@DP9, is there a way that in some of the updates we can get an idea of how "on track" development is going? Its cool to see all the models and such, and you have been great at keeping us up to date with whats happening now, but there is no metric for backers to see where in the timeline we are. For instance, just a simple "on schedule" or "1 month behind target"... whatever. I think most of us understand that things can slip on the timeline, but bad news doesn't get better with age as they say. Thanks!

    17. Samuli Aura on

      I like the changes made to the King Cobra, it's pretty good now

      The Spitting Cobra's head and torso still look too big, especially compared to the legs. Just compare to this pic of the metal Cobra:…

      If I'm seeing this right, the torso should be narrower, at least toward the front. Legs need to be longer and beefier, feet larger. Head smaller.

      Posable arms is great idea, though! And being plastic, it's easier to fine-tune the pose of the model a little when assembling. But the proportions need to be just right!

    18. Missing avatar

      Jake Staines

      euansmith: previously they've said that the poses are final.

      Personally I'm seriously hoping they change their mind. :/

    19. euansmith

      Poseable arms is cool. Are the finial minis going to be in more dynamic poses, rather than the fixed, standing poses shown here?

    20. Alfred Broda on

      The tracks on both Cobras look unusable, can that be fixed? I don't have a metal mini on hand, but I think those were two separate tracks with space for a support/drive mechanics in between. It might be that the process for making the plastic models is different then the metal, but stil I wouldn't sacrifice detail and quality.

    21. Missing avatar

      Jake Staines

      Poseable arms is great news.

      Is it my imagination, though - or an effect of the stiff stand-to-attention pose - or has the Cobra become much more spindly and gangly since the metal Blitz miniatures? It's almost like a step back to the metal minis of the nineties that adhered too much to the old Vehicle Compendium vector art.

      One of the really nice things about the Blitz figures was that they were dynamic and aesthetically proportioned, matching the cool action artwork rather than the rubbish blueprint-style vectors in the Vehicle Compendium... these renders really do look like a retrograde step in comparison. This one is the most obvious (to me) so far: the greaves look about the same size as the shoulders, which look barely bigger than the head - look at the proportions between those elements on the metal figure or most action artwork of the cobra, and the greaves in particular on this mini look tiny in proportion.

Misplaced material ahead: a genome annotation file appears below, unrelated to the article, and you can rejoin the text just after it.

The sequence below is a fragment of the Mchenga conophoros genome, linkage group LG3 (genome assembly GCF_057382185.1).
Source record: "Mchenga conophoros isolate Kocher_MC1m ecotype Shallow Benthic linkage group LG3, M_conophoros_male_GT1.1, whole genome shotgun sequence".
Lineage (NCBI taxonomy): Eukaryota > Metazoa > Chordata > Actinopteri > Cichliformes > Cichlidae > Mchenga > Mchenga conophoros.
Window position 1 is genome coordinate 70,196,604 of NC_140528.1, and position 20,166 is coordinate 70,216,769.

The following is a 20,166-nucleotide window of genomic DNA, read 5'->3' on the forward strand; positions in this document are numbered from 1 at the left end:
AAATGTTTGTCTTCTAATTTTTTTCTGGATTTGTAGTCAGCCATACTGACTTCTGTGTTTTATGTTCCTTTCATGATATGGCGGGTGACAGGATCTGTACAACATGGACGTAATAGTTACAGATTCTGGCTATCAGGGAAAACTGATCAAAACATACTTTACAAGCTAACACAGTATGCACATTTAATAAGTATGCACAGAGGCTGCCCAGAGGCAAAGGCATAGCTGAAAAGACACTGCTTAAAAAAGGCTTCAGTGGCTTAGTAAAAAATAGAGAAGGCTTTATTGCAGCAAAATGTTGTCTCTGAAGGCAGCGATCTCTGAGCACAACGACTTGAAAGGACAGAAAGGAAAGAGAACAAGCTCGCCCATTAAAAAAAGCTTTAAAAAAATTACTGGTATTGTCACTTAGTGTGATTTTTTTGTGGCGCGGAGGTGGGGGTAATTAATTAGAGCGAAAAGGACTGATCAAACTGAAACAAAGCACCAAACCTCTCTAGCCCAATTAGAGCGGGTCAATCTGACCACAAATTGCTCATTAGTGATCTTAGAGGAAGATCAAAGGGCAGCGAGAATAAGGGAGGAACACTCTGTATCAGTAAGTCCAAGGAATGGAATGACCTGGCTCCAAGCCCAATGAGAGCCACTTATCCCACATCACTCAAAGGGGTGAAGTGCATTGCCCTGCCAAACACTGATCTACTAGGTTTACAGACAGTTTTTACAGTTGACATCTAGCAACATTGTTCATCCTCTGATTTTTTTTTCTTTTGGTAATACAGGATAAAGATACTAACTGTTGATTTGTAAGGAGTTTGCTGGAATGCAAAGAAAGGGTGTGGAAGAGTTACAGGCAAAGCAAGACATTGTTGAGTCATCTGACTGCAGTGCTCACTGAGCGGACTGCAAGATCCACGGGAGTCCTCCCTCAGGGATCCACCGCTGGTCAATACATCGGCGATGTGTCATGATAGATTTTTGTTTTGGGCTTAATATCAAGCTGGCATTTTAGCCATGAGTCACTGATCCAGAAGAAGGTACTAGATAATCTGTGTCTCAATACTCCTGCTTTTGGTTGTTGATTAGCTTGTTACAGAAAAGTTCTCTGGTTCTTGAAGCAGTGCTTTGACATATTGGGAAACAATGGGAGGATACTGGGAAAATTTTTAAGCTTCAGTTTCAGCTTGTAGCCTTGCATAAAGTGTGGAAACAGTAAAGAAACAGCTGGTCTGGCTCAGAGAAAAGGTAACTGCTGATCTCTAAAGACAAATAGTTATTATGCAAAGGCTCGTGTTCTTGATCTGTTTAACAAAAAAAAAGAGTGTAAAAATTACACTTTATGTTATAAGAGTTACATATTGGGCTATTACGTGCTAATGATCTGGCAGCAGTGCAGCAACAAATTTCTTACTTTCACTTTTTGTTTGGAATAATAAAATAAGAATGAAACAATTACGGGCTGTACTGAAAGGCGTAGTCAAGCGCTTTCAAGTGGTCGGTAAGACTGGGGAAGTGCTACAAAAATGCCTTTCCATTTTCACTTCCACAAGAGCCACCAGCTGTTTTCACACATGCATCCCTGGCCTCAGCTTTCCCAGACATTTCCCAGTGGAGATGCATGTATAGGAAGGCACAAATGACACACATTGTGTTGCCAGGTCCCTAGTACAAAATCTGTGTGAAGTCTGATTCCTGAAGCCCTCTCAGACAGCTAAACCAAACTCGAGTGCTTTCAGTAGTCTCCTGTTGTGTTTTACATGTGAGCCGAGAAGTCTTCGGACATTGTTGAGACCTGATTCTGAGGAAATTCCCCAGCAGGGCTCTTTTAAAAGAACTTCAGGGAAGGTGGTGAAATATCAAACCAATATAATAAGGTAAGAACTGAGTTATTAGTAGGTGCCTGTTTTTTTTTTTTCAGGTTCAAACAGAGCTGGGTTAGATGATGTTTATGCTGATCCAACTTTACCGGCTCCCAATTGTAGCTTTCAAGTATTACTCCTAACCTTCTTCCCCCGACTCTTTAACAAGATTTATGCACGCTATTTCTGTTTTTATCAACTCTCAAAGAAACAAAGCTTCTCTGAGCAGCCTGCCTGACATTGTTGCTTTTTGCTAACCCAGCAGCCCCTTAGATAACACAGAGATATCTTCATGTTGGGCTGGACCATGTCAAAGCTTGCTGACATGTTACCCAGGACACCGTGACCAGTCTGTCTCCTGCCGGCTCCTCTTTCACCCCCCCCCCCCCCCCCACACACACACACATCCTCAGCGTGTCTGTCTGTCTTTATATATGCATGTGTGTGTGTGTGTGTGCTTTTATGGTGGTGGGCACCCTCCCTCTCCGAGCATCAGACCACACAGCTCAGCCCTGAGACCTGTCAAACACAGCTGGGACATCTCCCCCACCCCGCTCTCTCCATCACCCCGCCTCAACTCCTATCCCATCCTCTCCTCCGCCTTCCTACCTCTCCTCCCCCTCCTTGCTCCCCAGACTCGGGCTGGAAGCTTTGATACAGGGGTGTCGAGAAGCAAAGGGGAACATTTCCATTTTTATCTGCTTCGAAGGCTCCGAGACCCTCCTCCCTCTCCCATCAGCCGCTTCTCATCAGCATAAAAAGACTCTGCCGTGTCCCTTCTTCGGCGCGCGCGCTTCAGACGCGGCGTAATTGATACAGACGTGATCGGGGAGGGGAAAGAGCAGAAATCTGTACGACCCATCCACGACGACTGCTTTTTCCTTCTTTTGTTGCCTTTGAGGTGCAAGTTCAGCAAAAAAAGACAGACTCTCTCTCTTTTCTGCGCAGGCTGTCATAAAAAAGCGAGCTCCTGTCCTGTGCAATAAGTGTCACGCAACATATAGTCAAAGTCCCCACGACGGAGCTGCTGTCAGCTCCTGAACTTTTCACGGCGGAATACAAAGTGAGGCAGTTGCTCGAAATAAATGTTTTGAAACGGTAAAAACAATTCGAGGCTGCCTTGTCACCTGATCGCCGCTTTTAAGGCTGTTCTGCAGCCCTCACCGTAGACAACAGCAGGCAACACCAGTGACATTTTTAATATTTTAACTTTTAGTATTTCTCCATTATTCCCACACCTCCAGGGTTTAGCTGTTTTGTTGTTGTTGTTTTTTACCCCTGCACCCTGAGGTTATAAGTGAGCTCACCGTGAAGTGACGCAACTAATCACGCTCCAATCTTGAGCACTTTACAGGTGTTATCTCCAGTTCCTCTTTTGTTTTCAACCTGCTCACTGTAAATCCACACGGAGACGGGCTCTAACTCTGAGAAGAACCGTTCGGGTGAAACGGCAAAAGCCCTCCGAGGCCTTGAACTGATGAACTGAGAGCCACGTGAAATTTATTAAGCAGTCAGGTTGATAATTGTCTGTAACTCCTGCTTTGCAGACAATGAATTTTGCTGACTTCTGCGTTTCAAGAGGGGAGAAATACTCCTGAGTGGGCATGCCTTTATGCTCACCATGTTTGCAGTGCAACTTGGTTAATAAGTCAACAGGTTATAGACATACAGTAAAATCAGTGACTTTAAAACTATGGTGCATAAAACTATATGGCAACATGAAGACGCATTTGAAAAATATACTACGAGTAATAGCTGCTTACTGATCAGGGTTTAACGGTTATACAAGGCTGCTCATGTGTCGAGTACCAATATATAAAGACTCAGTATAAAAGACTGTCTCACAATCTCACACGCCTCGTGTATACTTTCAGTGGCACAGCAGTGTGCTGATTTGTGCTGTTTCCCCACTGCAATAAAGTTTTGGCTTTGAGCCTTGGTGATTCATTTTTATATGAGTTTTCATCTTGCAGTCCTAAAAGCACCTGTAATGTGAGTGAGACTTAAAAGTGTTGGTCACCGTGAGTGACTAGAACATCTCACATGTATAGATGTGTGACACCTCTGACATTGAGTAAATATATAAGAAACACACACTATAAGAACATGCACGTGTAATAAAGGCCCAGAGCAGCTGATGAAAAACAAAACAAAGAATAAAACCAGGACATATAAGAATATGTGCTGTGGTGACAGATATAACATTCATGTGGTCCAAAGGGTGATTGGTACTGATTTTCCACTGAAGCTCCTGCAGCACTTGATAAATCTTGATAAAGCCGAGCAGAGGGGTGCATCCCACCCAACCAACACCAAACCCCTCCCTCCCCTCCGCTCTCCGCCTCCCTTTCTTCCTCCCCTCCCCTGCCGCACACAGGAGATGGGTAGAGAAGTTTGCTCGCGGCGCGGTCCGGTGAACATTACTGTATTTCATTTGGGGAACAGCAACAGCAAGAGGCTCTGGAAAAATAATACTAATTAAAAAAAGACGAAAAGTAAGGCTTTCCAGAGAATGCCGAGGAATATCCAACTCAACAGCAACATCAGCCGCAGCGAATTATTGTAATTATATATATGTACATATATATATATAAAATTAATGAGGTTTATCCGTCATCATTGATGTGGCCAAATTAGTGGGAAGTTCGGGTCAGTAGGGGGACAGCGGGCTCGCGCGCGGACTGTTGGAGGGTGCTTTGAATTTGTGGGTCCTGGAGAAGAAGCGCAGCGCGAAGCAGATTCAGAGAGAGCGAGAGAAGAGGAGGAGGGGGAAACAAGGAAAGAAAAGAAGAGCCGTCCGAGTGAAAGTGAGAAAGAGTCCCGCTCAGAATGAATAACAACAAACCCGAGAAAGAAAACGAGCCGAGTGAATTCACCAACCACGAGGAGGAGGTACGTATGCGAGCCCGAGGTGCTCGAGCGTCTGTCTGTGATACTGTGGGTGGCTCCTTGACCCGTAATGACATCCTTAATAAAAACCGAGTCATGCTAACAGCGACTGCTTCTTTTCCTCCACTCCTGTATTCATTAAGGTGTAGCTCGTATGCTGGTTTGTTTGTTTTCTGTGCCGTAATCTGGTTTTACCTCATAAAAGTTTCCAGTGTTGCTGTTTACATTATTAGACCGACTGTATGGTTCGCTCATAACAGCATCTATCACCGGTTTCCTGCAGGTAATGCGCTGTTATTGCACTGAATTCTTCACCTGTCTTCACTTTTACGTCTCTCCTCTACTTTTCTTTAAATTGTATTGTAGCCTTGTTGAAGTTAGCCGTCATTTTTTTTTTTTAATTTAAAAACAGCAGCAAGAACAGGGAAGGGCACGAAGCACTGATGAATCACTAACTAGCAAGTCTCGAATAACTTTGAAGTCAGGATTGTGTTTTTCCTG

I hate to be melodramatic and whiny, but I'd also kick myself if you guys made moulds of all this stuff and then turned around and said "why didn't anyone say anything sooner?". At the start of this project I was really excited to see some plastic minis for what is still my favourite Sci-Fi universe after fifteen years of gaming it... but if the minis arrive looking like these renders I'm just going to be disappointed and offloading them as soon as possible on eBay.

      In the sell-shot for these plastics - used in the KS advertising and still on your forums ( ) - the proportions on the Spit looked a lot more like the (good) action artwork than the (awful) VeComp vectors, and the poses all around were far more dynamic - what happened?

    22. Missing avatar

      deleted on

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    23. Dream Pod 9 6-time creator on

      @David. They should be, as they are the same size and it will be a lot easier to drill out the holes for the magnets in plastic than in the metal.

    24. Calibors on

      impressed, once again makes me wish the cartoon had a toy range :)

    25. David Simpson on

      I think I asked before...but honestly, will these be as easy to magnetize as the old Blitz models?